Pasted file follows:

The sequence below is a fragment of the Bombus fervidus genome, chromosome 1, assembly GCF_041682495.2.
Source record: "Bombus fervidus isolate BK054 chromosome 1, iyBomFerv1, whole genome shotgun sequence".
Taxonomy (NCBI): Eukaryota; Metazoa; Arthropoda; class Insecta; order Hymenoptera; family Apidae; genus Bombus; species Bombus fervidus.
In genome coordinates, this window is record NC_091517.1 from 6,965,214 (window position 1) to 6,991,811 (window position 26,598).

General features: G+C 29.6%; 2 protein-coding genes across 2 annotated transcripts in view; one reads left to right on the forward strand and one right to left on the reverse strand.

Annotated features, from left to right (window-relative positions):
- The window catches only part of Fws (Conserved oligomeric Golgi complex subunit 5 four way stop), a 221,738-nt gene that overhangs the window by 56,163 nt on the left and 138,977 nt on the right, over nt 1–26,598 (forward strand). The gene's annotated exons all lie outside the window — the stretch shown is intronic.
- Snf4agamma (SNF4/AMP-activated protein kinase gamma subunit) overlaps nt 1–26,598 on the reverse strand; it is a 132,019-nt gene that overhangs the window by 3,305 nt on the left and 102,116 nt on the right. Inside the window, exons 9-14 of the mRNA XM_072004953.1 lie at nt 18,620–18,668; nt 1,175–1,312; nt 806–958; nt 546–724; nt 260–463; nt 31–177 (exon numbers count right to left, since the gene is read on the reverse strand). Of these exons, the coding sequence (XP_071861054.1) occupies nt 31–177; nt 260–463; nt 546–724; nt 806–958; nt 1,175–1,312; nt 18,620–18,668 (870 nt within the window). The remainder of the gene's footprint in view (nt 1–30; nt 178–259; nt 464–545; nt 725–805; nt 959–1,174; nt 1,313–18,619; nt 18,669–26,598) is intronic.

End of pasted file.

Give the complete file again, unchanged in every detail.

The sequence below is a fragment of the Bombus fervidus genome, chromosome 1, assembly GCF_041682495.2.
Source record: "Bombus fervidus isolate BK054 chromosome 1, iyBomFerv1, whole genome shotgun sequence".
Taxonomy (NCBI): Eukaryota; Metazoa; Arthropoda; class Insecta; order Hymenoptera; family Apidae; genus Bombus; species Bombus fervidus.
In genome coordinates, this window is record NC_091517.1 from 6,965,214 (window position 1) to 6,991,811 (window position 26,598).

General features: G+C 29.6%; 2 protein-coding genes across 2 annotated transcripts in view; one reads left to right on the forward strand and one right to left on the reverse strand.

Annotated features, from left to right (window-relative positions):
- The window catches only part of Fws (Conserved oligomeric Golgi complex subunit 5 four way stop), a 221,738-nt gene that overhangs the window by 56,163 nt on the left and 138,977 nt on the right, over nt 1–26,598 (forward strand). The gene's annotated exons all lie outside the window — the stretch shown is intronic.
- Snf4agamma (SNF4/AMP-activated protein kinase gamma subunit) overlaps nt 1–26,598 on the reverse strand; it is a 132,019-nt gene that overhangs the window by 3,305 nt on the left and 102,116 nt on the right. Inside the window, exons 9-14 of the mRNA XM_072004953.1 lie at nt 18,620–18,668; nt 1,175–1,312; nt 806–958; nt 546–724; nt 260–463; nt 31–177 (exon numbers count right to left, since the gene is read on the reverse strand). Of these exons, the coding sequence (XP_071861054.1) occupies nt 31–177; nt 260–463; nt 546–724; nt 806–958; nt 1,175–1,312; nt 18,620–18,668 (870 nt within the window). The remainder of the gene's footprint in view (nt 1–30; nt 178–259; nt 464–545; nt 725–805; nt 959–1,174; nt 1,313–18,619; nt 18,669–26,598) is intronic.